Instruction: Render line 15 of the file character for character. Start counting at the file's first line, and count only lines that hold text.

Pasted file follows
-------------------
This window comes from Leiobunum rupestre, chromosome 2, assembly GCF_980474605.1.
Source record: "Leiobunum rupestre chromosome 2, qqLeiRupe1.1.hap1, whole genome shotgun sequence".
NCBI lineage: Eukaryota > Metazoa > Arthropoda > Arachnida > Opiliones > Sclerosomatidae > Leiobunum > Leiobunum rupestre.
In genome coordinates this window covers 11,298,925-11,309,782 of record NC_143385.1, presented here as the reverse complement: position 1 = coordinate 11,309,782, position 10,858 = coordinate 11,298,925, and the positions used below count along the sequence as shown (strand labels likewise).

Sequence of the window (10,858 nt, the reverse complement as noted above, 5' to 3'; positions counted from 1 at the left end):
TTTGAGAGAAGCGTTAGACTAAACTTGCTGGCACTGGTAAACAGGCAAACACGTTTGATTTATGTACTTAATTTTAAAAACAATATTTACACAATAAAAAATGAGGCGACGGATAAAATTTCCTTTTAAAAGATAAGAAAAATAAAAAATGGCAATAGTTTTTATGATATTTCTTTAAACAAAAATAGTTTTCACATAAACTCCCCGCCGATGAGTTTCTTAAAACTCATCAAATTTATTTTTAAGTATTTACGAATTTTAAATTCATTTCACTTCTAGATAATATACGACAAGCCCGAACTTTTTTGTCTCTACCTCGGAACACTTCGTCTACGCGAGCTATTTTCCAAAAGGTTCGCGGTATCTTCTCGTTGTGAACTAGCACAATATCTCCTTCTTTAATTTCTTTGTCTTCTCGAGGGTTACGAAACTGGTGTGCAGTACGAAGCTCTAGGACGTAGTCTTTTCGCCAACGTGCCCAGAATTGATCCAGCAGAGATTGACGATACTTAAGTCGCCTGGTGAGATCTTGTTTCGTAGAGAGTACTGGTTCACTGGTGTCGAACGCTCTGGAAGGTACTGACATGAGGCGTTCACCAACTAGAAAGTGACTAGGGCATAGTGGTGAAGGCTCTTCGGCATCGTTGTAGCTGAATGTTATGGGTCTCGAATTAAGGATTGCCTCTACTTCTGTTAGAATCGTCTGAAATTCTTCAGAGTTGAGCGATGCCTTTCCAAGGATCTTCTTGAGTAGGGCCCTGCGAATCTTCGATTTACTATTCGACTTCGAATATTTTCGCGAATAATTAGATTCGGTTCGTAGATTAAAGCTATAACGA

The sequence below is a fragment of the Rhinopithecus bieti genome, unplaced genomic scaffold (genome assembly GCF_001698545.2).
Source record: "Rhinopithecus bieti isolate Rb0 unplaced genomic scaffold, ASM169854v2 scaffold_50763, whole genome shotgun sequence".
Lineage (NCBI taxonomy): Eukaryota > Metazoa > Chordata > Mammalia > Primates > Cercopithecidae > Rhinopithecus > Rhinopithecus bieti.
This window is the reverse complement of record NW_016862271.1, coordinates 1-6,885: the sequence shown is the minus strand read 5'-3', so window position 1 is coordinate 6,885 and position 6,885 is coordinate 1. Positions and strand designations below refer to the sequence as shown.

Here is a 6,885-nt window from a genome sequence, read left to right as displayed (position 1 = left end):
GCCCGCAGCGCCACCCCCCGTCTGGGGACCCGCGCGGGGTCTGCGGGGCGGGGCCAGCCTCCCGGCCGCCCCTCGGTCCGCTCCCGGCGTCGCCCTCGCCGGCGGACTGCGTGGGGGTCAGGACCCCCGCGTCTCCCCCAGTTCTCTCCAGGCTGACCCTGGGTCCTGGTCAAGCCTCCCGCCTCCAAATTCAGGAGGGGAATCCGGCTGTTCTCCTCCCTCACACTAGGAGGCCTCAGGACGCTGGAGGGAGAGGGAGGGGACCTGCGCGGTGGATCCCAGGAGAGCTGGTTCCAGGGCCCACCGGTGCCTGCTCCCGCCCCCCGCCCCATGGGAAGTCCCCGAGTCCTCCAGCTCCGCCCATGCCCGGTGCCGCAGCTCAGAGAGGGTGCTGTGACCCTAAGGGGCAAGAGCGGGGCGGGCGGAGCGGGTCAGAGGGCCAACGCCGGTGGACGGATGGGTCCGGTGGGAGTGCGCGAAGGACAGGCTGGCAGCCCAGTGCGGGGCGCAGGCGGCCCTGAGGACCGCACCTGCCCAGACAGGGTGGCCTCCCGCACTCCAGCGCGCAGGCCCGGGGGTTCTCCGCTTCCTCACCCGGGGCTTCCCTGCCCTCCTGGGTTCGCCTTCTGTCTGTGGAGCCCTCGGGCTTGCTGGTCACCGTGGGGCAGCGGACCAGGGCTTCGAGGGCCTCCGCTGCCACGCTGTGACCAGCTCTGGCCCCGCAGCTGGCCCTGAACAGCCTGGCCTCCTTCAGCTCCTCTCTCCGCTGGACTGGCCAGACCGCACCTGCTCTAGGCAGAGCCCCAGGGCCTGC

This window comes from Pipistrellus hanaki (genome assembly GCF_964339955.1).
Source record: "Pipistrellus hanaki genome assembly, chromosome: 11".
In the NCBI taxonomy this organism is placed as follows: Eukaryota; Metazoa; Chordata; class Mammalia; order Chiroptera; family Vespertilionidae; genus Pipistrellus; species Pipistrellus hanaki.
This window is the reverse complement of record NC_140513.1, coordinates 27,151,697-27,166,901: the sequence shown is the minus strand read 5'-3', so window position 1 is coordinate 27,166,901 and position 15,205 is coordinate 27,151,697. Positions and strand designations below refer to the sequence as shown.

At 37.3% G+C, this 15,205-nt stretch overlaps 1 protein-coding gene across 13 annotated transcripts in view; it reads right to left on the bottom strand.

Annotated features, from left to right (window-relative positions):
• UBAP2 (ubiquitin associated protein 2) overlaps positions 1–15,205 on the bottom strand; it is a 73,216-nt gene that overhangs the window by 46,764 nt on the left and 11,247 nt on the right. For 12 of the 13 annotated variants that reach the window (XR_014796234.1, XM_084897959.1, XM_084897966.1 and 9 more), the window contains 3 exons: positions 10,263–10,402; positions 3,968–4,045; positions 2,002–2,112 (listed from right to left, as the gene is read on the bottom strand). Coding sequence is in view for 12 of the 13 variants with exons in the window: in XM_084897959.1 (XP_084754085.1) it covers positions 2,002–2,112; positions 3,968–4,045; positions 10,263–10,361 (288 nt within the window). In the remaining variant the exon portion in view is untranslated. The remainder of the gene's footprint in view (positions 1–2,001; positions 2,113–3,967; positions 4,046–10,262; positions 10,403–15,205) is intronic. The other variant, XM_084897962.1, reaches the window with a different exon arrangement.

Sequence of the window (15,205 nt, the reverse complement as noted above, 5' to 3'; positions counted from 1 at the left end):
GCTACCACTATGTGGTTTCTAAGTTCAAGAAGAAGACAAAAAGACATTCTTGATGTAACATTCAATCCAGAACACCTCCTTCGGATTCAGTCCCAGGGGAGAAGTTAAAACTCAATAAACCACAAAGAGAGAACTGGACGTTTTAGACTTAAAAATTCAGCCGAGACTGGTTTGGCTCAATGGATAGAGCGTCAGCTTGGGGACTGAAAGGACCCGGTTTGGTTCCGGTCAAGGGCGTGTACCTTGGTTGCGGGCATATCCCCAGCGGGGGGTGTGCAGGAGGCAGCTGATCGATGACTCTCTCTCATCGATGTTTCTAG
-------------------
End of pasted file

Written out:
In the NCBI taxonomy this organism is placed as follows: Eukaryota; Metazoa; Chordata; class Mammalia; order Chiroptera; family Vespertilionidae; genus Pipistrellus; species Pipistrellus hanaki.